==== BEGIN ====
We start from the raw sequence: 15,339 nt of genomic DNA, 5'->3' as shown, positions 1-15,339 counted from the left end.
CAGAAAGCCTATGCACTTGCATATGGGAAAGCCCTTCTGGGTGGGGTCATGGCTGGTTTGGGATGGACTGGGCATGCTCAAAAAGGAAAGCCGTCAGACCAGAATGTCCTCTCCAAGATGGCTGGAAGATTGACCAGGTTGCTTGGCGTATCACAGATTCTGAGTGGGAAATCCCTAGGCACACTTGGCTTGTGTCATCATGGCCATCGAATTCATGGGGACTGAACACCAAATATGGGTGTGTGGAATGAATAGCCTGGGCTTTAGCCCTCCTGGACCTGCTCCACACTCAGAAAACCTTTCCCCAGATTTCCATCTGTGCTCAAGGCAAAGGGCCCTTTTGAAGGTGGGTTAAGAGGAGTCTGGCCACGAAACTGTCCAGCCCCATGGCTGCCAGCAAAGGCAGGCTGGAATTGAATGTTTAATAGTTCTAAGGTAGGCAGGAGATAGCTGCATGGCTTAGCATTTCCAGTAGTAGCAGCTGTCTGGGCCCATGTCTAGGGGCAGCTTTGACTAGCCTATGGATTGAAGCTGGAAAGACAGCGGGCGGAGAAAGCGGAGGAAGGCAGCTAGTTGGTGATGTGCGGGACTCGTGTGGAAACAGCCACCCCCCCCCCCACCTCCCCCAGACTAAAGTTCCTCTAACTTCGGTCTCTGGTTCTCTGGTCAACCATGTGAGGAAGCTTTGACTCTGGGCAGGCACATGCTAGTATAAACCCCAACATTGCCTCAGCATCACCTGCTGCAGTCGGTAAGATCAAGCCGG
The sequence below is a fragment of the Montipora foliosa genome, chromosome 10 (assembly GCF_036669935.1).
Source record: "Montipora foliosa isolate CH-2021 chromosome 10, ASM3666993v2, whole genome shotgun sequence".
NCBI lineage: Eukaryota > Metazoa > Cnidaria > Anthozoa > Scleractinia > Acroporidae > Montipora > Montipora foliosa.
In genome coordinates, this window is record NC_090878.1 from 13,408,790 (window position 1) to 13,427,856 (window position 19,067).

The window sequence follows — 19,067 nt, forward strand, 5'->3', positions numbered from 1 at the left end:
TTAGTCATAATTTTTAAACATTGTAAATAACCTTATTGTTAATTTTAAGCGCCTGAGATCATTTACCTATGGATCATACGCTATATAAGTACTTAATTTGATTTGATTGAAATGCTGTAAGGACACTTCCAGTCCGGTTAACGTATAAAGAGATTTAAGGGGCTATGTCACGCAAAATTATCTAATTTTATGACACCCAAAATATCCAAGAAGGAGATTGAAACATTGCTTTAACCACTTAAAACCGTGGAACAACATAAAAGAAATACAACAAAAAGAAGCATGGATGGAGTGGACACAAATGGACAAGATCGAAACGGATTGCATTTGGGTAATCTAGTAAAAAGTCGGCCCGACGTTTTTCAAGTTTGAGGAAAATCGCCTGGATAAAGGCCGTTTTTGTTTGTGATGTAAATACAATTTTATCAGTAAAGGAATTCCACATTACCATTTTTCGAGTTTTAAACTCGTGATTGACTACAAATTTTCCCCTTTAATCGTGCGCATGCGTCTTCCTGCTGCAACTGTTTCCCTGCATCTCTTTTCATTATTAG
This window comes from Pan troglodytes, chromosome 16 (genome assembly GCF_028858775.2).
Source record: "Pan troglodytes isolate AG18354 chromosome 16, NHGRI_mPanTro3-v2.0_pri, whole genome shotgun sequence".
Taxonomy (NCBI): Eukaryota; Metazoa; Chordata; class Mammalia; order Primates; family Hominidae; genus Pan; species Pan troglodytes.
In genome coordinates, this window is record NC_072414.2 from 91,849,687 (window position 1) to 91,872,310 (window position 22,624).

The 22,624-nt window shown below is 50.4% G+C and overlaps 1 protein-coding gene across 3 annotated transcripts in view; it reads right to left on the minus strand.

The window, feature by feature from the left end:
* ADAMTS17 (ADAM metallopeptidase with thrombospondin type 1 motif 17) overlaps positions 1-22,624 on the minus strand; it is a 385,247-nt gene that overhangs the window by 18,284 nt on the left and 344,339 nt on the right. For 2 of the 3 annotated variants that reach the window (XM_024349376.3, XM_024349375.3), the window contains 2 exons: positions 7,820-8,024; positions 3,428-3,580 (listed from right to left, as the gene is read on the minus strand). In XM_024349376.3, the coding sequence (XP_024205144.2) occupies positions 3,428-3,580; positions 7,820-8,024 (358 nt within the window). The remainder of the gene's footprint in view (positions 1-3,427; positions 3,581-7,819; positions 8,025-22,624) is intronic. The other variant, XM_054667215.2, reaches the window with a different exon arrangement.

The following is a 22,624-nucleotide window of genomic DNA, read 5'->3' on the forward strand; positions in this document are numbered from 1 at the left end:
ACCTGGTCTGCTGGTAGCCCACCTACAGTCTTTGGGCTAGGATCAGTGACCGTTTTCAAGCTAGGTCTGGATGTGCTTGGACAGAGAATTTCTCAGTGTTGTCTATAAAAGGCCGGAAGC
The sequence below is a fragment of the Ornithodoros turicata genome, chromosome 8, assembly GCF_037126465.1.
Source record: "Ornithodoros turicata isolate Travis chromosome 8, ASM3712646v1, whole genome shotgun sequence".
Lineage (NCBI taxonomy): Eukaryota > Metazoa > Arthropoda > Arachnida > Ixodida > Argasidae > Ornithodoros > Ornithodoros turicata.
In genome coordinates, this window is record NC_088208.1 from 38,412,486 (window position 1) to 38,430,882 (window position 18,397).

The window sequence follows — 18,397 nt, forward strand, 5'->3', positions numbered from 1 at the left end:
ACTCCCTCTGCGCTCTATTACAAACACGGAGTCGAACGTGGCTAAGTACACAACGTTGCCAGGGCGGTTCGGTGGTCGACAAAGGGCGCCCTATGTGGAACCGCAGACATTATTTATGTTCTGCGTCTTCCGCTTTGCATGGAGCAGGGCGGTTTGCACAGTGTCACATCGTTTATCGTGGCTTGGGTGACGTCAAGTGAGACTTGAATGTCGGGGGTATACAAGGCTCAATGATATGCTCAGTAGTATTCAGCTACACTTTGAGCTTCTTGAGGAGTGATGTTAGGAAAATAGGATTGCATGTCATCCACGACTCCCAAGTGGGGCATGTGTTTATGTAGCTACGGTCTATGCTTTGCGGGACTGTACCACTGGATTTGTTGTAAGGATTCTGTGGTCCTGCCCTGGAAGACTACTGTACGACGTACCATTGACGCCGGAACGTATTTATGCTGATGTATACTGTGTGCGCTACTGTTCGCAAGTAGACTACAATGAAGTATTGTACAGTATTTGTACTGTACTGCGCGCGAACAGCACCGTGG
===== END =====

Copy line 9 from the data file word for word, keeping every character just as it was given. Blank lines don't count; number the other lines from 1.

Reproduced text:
This window comes from Pan troglodytes, chromosome 16 (genome assembly GCF_028858775.2).